The first thing we did back in February when we found out we were going to spend a year in Hong Kong, was start to look for an English-speaking school for the kids.
Turns out it was already too late.
For most international schools in Hong Kong, applications are due in early December. Acceptance letters come at the beginning of February. Receive your Fulbright acceptance February 13th and have two school-aged kids? Two words: home schooling.
Now, Ellen was very excited about the prospect of having her first every extended leave from any job, any where, at any time ever in her life. Ellen was excited about spending a year exploring the streets and neighborhoods of Hong Kong. Ellen was excited about expanding our childrens’ horizons by taking them to a completely different place.
Ellen was not excited about the prospect of home schooling.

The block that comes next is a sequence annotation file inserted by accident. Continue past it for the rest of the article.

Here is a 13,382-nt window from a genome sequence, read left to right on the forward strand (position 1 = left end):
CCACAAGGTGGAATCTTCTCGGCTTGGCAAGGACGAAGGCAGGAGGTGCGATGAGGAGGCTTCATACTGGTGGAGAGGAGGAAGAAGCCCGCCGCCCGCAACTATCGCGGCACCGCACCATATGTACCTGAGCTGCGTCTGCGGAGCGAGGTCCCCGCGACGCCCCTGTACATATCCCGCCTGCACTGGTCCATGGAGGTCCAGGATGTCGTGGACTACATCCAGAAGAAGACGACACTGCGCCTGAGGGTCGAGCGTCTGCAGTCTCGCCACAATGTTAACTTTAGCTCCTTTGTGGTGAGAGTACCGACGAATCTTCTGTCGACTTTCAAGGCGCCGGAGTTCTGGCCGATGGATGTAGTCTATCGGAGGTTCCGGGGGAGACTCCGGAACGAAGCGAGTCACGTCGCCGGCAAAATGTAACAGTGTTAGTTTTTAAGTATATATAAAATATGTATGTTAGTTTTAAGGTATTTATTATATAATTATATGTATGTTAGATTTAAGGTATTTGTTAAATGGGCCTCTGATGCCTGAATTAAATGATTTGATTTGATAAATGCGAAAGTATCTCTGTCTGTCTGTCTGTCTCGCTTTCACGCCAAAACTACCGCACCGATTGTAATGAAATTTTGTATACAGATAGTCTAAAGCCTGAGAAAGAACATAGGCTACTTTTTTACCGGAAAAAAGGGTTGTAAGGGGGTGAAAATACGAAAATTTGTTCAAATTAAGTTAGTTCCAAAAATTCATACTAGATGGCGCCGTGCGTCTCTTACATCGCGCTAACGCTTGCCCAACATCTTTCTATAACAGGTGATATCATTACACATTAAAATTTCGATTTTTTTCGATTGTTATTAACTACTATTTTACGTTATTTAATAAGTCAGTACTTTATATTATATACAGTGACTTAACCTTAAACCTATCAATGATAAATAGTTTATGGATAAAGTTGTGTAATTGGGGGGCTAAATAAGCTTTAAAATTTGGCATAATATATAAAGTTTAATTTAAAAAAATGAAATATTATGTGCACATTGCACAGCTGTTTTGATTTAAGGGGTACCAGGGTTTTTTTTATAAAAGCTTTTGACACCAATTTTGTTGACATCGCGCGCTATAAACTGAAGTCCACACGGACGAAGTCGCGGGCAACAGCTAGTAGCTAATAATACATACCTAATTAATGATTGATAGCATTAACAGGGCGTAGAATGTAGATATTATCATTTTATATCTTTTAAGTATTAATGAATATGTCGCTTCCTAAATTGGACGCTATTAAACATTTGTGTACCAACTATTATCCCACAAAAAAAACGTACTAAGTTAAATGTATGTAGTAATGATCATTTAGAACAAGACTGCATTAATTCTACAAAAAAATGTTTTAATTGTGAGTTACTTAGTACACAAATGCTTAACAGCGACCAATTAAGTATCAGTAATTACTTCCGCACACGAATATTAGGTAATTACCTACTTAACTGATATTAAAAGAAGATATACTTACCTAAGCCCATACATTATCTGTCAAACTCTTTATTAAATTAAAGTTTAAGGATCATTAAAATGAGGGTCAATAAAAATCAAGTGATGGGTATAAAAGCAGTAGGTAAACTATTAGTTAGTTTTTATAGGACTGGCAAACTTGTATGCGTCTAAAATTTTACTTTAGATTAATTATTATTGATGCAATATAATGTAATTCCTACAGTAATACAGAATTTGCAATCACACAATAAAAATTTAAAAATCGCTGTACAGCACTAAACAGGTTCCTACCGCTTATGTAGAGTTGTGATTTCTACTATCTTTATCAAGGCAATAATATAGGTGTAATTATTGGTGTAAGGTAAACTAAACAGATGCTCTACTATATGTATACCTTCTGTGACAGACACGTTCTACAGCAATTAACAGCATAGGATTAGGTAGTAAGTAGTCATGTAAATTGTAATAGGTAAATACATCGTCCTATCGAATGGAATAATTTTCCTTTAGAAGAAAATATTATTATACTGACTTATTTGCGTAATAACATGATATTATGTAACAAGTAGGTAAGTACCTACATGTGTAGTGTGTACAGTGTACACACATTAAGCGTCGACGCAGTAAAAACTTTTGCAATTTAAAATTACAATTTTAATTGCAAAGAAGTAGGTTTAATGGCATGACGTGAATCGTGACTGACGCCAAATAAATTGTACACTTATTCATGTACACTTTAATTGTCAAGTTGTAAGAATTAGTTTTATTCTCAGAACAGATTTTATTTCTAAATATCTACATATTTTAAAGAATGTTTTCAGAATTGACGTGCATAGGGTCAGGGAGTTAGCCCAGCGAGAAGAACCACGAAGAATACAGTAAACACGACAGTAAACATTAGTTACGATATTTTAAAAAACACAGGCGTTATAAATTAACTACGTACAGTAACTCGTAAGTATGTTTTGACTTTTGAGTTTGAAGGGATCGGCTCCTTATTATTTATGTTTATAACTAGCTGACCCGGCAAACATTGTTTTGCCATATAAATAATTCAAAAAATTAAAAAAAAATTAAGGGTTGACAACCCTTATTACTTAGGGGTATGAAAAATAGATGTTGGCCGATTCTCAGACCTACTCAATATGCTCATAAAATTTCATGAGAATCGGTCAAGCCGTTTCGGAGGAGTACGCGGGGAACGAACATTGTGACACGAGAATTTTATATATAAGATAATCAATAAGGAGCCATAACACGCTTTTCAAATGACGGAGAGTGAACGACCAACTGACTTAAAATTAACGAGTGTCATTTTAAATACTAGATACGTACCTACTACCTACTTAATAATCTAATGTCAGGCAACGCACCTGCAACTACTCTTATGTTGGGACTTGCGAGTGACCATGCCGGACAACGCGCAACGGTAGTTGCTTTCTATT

“It’ll be fun,” I told her. “Think of how much time you’ll get to spend with the kids. Think of the impact you’ll have on their lives.”
“Think,” she said, “of how difficult it will be for you to contact your divorce lawyer while you’re in Hong Kong, and me and the kids are here. With-‘” she added, “public schooling.”
Frantically, we Googled “Tai Po and International Schools,” “Tai Po and English schools,” “Tai Po and schools,” “Tai Po and Nude Body Painting” (actually, that last one might’ve just been something else). Four came up. We e-mailed all of them. Two replied. One of the two was full, with an extensive waiting list. The other said they still had room, and if we’d like to talk with them on the phone about the possibility of our kids attending, they’d be happy to give us a call.